India is trying to create the largest facial recognition system in the world. The government envisions a future where police officers from 29 states will be able to access a single, centralized database. The details of the project are placed in a detailed 172-page document issued by the National Crime Records Bureau. The document requested bids from companies to build a facial recognition system and interested parties had until October 11 to submit their proposal.
The project, which remains anonymous, will match images from the country’s network of CCTV cameras against a database of mug shots of criminals. It will also match passport photos and images against images collected by agencies such as the Ministry of Women and Child Development. The platform, according to the document, will also allow the search of suspected criminals based on photographs uploaded from newspapers, public or sent by the artist.
The system will recognize faces on CCTV cameras and will generate an alert if a blacklist match is found. The Indian government proposes to equip security forces with handheld mobile devices to capture a face in the area and quickly search against national databases using a dedicated app. The database is seen to play an important role in identifying criminals, missing persons and bodies. According to CNN, it is not known how many companies have submitted bids to help build India’s facial recognition system.
The pre-bid meeting, which took place at the end of July, is attended by about 80 representatives from the vendors. Apar Gupta of the Internet Freedom Foundation, NGO, states that in order to be eligible for bidding, a company must complete at least three facial recognition projects globally. “It disqualifies most Indian companies.”
IBN, HP Enterprise and Accenture have reportedly shown interest, Sivaram Krishnan, who led cyberspace at PricewaterhouseCoopers India, told CNN. However, Gupta says that a foreign company installing an important security device could raise “national security issues”.
The Delhi government was accused of awarding a contract to Prama Hikvision, a joint venture of Chinese company Hikvision and Indian company Prama Technologies, which could be a risk for espionage. Ashish P., CEO of Prama Hikvision Dhakan confirmed the supply of more than 1,40,000 CCTV cameras to New Delhi. “There is no evidence anywhere in the world, including India, to state that Hikvision’s products are used for unauthorized collection,” he told CNN.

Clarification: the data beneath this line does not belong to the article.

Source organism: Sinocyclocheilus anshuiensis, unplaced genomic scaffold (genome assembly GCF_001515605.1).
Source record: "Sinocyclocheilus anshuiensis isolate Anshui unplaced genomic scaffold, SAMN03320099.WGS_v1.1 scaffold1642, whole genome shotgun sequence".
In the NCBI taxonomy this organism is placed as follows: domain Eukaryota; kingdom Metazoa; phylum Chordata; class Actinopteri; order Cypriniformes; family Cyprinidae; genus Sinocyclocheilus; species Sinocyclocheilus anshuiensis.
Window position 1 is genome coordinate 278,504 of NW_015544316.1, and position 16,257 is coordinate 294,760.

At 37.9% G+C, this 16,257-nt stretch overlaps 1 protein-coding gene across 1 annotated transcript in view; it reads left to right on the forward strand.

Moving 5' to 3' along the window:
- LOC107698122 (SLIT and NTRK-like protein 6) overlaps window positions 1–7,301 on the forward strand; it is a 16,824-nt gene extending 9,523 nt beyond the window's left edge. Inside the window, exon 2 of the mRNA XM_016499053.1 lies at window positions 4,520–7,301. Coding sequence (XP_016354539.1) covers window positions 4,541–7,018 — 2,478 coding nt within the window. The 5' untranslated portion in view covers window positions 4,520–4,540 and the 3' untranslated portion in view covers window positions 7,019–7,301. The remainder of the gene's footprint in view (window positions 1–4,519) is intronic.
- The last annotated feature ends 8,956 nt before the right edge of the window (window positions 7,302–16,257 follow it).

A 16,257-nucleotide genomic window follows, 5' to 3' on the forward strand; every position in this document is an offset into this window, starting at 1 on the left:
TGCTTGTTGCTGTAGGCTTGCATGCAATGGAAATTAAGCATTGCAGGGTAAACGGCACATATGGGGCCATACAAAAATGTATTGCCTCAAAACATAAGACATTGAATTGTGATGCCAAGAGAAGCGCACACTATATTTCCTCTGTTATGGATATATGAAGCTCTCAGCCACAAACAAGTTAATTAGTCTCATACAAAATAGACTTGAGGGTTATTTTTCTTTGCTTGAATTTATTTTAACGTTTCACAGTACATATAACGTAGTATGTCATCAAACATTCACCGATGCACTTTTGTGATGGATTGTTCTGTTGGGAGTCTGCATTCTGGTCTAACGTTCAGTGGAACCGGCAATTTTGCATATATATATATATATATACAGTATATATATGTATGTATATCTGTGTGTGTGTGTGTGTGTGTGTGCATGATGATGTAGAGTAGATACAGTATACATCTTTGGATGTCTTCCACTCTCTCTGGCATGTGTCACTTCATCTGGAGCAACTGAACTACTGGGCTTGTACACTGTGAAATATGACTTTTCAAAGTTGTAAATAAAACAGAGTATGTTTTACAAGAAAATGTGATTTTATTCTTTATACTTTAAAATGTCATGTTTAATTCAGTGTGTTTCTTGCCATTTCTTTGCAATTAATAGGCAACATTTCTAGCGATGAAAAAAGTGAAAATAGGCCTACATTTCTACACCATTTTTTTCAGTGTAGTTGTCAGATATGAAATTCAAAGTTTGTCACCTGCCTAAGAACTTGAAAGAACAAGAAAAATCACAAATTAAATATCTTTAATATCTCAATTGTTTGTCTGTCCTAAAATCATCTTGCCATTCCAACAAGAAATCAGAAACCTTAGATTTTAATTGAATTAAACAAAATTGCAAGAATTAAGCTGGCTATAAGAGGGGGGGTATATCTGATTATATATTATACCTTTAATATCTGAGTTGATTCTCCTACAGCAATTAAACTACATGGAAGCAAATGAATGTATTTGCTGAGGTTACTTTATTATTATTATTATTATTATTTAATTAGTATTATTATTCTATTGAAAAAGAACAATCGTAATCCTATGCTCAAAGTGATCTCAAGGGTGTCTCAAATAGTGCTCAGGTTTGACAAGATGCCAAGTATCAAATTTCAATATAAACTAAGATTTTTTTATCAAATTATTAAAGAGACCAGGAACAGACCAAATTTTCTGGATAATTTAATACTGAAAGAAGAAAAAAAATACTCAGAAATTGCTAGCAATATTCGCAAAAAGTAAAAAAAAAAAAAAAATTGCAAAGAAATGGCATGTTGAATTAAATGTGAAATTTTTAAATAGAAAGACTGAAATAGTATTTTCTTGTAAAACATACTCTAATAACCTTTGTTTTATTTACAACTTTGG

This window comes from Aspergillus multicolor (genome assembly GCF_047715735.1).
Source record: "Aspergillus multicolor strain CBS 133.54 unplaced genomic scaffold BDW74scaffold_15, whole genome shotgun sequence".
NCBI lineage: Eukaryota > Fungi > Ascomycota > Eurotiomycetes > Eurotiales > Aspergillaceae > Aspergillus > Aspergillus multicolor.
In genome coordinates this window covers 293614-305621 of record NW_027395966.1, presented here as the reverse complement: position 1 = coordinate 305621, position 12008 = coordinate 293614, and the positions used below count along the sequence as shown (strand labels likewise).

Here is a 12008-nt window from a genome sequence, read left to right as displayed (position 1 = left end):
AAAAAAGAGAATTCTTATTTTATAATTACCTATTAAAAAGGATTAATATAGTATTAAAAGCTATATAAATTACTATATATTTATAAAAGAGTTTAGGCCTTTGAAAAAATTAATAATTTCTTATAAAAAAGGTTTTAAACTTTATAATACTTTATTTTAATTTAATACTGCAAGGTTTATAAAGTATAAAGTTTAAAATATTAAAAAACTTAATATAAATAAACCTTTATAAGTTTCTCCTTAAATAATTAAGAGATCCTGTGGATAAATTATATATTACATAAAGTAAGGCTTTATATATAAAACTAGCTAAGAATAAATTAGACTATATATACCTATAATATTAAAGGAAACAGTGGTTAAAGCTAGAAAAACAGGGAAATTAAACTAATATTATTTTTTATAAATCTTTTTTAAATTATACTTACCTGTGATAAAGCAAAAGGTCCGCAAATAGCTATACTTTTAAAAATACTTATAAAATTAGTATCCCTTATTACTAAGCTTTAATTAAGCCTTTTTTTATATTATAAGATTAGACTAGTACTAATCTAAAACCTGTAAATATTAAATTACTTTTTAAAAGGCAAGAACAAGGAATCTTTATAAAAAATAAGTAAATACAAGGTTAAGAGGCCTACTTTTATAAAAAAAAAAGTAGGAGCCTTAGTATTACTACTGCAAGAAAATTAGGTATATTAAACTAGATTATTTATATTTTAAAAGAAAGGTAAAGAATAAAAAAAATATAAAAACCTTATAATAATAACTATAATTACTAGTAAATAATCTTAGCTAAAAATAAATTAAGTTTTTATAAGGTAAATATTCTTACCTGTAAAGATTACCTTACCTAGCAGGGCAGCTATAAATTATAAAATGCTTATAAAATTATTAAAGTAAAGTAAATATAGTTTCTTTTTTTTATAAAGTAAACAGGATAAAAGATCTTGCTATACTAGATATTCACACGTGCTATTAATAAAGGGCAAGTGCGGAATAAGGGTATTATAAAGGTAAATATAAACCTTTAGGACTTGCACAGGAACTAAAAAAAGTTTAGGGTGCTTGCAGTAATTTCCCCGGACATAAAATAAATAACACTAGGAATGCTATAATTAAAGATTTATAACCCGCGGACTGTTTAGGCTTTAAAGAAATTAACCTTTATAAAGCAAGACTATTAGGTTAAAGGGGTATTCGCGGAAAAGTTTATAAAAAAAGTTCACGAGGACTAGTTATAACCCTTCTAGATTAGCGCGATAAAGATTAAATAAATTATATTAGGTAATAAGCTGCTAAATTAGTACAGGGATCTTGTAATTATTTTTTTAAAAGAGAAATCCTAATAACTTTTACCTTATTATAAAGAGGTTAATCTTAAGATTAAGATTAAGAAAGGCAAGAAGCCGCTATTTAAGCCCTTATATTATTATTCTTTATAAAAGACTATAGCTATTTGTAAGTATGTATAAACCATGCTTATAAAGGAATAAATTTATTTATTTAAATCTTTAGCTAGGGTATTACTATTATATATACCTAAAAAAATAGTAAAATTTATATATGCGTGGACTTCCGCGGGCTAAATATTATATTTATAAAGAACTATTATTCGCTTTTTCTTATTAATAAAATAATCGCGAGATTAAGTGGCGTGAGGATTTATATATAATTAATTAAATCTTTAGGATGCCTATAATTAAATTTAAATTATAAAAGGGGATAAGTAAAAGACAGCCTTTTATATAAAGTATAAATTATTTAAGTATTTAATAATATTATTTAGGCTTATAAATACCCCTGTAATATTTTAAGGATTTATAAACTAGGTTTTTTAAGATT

In early October, Hikvision inaugurated India’s largest CCTV factory in Mumbai with over 2,000 employees. It has also completed a network of surveillance cameras and command and control centers in Deesa City, Gujarat. The company has come under scrutiny in the United States. It was included in a blacklist of 28 Chinese companies and government offices prohibiting the purchase of American products or the importation of American technology over its alleged role in human rights abuses in China’s Xinjiang region.
The Government of India aims to complete the project in less than eight months after the signing of the contract. However, experts doubt whether India can execute such an ambitious project in such a short time. “A more realistic time frame would be 12 to 18 months,” says Krishnan, describing the project as “technically challenging.” “The biggest challenge is in the form of the number of security cameras installed in the country.
According to Comparitech, New Delhi has 10 CCTV cameras per 1,000 people while Shanghai and London have 113 and 68 respectively. In rural areas, this number fell even more, making it difficult to create a single monitoring system. The installation of CCTV cameras has also raised privacy concerns and the lack of data protection legislation has become a concern. Many people see the tools being used for social policing in the country.
There is also concern with the national database linked to Aadhaar, which already covers more than 90 percent of the population. Gupta says the vast CCTV network paired with 1.2 billion Indians covered through Aadhaar could result in a “total, permanent surveillance state”.